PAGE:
It is traditional to read the six days of Genesis as unfolding in linear time. But the authors of Genesis knew nothing of Big Bang Cosmology or Paleontology or Biological Evolution. It makes more sense to understand this creation narrative as an unfolding in the Perpendicular Present. The various stages of “creation” correspond to an ever widening Present characterized by events of ever broader duration. The six days are a linear analogy for the hierarchic reality.
The Greek philosophical tradition of Anaximander and Parmenides and the Judeo-Christian tradition of Genesis meet again in the New Testament Gospel of John. John was entirely familiar with both traditions and clearly saw the vast common ground.
Using the language of Greek philosophy, he retells the Genesis “narrative”. Once again, the opening verses tell us what we need to know.
Standard English translations of John’s Gospel usually begin, “In the beginning was the Word”, an enigmatic phrase to be sure. But John’s “beginning” has more a sense of foundation than initiation and his “Word” is actually the Greek word “Logos” which means order, structure, relationship, etc., the syntax of Being as we saw it in Genesis.
A more accurate but less poetic translation might be, “At the foundation lies order.” This “order” or logos has all the characteristics of the eternal, Perpendicular Present we have been discussing in this essay. In just 5 verses, we learn that all things come to be through Logos, that nothing comes to be without it, including life, the light of the human race.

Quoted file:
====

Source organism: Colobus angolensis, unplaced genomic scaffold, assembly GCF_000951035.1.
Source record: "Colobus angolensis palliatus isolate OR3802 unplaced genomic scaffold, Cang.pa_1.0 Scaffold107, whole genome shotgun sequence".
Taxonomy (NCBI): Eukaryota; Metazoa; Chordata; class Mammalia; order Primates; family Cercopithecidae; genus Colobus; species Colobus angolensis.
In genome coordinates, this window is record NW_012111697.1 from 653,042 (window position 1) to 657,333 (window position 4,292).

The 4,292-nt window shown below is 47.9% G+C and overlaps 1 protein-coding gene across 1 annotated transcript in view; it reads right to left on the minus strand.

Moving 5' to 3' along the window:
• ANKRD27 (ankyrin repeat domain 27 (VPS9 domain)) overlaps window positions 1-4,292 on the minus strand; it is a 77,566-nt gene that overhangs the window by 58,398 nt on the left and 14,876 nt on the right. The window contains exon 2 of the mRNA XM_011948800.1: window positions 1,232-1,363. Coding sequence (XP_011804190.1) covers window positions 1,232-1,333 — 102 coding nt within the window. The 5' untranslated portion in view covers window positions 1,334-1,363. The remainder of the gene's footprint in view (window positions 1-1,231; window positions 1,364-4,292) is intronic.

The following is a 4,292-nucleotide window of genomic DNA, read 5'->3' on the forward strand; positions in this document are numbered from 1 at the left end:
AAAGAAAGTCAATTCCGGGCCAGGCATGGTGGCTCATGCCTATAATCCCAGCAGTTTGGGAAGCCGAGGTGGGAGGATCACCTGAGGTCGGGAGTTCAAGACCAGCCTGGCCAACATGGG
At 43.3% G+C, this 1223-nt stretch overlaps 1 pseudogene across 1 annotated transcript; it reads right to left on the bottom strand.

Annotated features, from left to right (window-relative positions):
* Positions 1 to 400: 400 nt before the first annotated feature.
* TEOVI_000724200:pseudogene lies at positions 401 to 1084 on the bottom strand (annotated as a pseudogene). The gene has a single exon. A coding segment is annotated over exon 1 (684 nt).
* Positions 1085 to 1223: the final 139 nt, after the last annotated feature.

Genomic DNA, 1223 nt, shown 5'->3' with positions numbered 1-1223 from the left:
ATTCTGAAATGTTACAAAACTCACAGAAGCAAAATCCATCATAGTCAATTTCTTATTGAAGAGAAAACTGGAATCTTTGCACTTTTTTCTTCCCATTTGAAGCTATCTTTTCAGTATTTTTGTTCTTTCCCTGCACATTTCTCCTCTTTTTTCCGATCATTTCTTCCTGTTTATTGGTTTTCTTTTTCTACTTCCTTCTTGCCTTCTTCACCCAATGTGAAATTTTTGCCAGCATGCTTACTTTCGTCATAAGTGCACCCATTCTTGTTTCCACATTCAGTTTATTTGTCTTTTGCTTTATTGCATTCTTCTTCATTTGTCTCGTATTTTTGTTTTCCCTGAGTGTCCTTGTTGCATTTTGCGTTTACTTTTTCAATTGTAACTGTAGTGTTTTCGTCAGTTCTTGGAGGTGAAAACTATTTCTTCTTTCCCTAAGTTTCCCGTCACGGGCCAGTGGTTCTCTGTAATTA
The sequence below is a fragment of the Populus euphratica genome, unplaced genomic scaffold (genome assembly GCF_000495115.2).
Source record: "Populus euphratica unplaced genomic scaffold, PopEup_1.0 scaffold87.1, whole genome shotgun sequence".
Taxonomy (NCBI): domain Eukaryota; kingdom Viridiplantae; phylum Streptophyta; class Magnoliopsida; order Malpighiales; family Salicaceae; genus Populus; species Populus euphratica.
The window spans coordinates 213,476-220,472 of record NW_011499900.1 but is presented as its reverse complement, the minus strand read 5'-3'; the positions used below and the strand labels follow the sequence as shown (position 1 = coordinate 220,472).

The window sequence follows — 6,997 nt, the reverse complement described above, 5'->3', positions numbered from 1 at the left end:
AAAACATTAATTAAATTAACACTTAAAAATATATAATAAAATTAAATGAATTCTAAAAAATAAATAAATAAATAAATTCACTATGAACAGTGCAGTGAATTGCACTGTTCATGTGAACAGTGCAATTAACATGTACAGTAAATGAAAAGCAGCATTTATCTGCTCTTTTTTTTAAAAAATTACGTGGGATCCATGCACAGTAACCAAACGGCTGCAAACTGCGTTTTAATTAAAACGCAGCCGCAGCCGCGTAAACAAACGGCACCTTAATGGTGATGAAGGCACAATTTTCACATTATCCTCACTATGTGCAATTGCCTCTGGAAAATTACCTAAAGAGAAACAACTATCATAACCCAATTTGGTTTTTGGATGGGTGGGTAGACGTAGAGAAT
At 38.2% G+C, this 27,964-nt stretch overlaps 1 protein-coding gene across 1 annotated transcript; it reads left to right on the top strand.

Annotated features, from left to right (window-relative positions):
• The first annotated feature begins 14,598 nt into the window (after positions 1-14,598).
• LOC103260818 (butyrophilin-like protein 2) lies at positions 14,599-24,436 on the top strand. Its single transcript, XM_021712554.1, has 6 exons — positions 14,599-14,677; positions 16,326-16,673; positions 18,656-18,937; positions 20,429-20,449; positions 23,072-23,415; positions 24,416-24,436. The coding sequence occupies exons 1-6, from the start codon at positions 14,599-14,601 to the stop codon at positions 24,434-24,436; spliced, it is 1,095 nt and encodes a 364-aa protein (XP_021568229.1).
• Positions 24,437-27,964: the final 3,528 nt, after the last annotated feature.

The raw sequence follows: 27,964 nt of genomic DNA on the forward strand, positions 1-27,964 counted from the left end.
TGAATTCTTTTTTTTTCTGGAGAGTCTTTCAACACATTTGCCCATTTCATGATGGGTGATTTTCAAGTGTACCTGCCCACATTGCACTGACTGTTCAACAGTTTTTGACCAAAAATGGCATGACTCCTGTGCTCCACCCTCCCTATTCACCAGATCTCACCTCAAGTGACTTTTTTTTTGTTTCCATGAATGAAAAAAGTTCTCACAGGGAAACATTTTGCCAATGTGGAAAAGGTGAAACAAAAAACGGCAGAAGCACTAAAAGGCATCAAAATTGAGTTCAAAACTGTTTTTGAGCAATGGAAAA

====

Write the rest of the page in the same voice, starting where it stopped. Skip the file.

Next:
John’s ontological narrative is more spare than what we found in Genesis (5 verses vs. 31) but it manages to hit all the high notes: light (contrasted with darkness), entities (things), life (the multiplication of experiential foci) and humanity (the capacity for self-reflection).
In verse 6, we meet another John (“The Baptist”) who “testifies” to (i.e. reflects on) the light. As in Genesis, we have gone from the mere principle of order (Logos) to the reality of self-reflection (exemplified by John’s testimony).
Here the parallel between John, Genesis and the Pre-Socratic Greeks ends. In following verses, John goes on to add a uniquely Christian dimension to his concept of Presence: Incarnation. “Logos became flesh and dwelt among us.” Via incarnation, the ever widening Universal Present reappears as one of its own elements: the whole becomes one of its parts. We have moved from the mere self-reflection of Genesis to self-actualization, an incredibly radical step.
Gensis presents 6 structures of Presence; each new structure raises exponentially the potential for order. In just a few quick jumps (“days”), we go from the mere separation of light from darkness to the incredible array of qualia, events, experiential foci and reflective consciousness that constitutes our world. The transitions are truly breathtaking.
But in Genesis, “…the heavens and the earth and all their array were completed. On the seventh day, God completed the work he had been doing; he rested…” And why not? Surely, once we arrive at the capacity for self-reflection, the journey is at an end; we can go no farther.